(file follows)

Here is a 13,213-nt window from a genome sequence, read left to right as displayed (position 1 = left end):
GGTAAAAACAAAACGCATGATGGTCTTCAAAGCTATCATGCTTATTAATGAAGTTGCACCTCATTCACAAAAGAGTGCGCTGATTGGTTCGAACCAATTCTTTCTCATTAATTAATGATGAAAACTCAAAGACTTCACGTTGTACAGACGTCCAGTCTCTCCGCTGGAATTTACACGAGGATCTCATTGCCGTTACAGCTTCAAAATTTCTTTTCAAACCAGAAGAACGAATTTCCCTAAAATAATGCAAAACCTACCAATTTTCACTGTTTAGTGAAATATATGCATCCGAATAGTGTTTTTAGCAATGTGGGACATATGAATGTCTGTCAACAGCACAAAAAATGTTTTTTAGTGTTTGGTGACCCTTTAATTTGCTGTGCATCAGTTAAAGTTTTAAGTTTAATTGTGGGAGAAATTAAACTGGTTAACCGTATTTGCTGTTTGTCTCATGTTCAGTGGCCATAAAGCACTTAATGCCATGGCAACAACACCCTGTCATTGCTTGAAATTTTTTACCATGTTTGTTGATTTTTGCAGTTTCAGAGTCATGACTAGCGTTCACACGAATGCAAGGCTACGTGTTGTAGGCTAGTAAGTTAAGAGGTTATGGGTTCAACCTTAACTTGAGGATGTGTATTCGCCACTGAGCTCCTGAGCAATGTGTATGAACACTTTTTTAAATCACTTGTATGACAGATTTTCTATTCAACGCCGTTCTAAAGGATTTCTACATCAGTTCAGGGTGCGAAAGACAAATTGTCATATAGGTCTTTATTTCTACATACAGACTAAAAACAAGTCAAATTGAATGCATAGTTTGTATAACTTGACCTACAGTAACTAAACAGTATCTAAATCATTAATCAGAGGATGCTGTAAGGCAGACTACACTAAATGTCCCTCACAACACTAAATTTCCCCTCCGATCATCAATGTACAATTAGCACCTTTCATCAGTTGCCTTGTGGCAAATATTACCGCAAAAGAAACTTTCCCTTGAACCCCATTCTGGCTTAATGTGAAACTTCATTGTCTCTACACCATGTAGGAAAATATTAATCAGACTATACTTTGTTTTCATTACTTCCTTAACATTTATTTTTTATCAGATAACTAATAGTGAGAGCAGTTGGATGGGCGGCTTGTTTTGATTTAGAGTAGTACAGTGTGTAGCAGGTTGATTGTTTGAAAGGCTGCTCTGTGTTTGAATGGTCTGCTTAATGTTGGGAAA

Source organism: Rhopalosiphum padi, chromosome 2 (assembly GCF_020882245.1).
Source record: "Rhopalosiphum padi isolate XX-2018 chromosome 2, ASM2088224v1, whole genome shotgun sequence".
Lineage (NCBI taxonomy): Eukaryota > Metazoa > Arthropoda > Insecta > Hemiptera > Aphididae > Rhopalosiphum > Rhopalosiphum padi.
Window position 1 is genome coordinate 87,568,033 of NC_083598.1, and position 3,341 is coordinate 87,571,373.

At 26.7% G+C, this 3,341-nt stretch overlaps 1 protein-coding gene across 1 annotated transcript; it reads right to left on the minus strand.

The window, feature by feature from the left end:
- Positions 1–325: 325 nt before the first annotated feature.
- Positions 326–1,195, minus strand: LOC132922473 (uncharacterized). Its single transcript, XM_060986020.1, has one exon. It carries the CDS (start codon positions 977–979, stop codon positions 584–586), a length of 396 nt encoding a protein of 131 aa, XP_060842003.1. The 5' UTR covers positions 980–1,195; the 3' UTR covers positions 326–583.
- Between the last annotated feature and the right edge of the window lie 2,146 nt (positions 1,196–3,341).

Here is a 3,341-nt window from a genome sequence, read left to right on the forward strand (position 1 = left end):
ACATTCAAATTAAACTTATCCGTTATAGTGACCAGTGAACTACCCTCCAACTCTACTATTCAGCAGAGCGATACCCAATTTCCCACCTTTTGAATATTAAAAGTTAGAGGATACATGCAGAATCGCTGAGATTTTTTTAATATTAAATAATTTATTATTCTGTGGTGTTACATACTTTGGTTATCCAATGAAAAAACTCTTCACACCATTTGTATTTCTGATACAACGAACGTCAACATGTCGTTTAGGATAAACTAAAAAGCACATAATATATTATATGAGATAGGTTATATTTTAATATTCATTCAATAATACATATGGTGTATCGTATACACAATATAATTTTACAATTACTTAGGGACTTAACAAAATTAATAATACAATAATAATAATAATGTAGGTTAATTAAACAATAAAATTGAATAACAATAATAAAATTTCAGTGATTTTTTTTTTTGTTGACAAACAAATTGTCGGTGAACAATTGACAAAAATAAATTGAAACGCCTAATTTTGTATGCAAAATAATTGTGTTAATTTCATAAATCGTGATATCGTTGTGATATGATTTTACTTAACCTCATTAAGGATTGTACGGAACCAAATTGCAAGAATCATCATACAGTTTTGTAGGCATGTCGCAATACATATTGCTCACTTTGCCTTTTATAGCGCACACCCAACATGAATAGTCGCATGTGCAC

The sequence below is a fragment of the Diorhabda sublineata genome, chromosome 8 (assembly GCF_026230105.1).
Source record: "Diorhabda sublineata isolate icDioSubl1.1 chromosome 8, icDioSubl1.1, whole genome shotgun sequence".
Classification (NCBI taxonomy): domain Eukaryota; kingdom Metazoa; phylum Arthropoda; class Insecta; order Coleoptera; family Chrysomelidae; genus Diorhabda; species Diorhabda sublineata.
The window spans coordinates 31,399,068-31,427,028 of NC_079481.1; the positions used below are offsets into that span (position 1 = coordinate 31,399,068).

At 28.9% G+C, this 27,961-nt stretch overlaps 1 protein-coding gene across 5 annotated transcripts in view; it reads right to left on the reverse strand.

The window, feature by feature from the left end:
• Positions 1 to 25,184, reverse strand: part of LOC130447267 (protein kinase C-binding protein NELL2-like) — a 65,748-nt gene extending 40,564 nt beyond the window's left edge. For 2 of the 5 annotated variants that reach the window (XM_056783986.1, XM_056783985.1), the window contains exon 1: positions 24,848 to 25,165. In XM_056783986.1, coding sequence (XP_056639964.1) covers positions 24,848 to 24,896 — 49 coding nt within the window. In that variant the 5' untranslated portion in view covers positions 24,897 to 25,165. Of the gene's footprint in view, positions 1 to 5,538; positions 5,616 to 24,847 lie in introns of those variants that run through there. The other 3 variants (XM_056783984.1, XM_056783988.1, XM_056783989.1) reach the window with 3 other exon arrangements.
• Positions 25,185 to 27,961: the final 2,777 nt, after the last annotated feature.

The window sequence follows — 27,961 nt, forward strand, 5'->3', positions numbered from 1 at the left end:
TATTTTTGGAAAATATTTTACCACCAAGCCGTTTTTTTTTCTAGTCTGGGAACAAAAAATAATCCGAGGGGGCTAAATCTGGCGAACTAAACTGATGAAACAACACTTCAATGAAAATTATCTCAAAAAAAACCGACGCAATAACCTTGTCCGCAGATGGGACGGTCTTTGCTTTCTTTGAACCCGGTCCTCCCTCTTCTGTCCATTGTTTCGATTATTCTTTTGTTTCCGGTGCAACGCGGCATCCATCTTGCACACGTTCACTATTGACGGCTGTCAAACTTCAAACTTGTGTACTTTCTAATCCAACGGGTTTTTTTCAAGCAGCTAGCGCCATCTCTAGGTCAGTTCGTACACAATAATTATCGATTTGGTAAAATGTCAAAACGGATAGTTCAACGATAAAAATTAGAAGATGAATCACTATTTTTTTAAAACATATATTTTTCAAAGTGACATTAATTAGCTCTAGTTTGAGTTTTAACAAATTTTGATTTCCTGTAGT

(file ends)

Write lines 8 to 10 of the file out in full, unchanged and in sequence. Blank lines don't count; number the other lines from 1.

The window, feature by feature from the left end:
- Positions 1–325: 325 nt before the first annotated feature.
- Positions 326–1,195, minus strand: LOC132922473 (uncharacterized). Its single transcript, XM_060986020.1, has one exon. It carries the CDS (start codon positions 977–979, stop codon positions 584–586), a length of 396 nt encoding a protein of 131 aa, XP_060842003.1. The 5' UTR covers positions 980–1,195; the 3' UTR covers positions 326–583.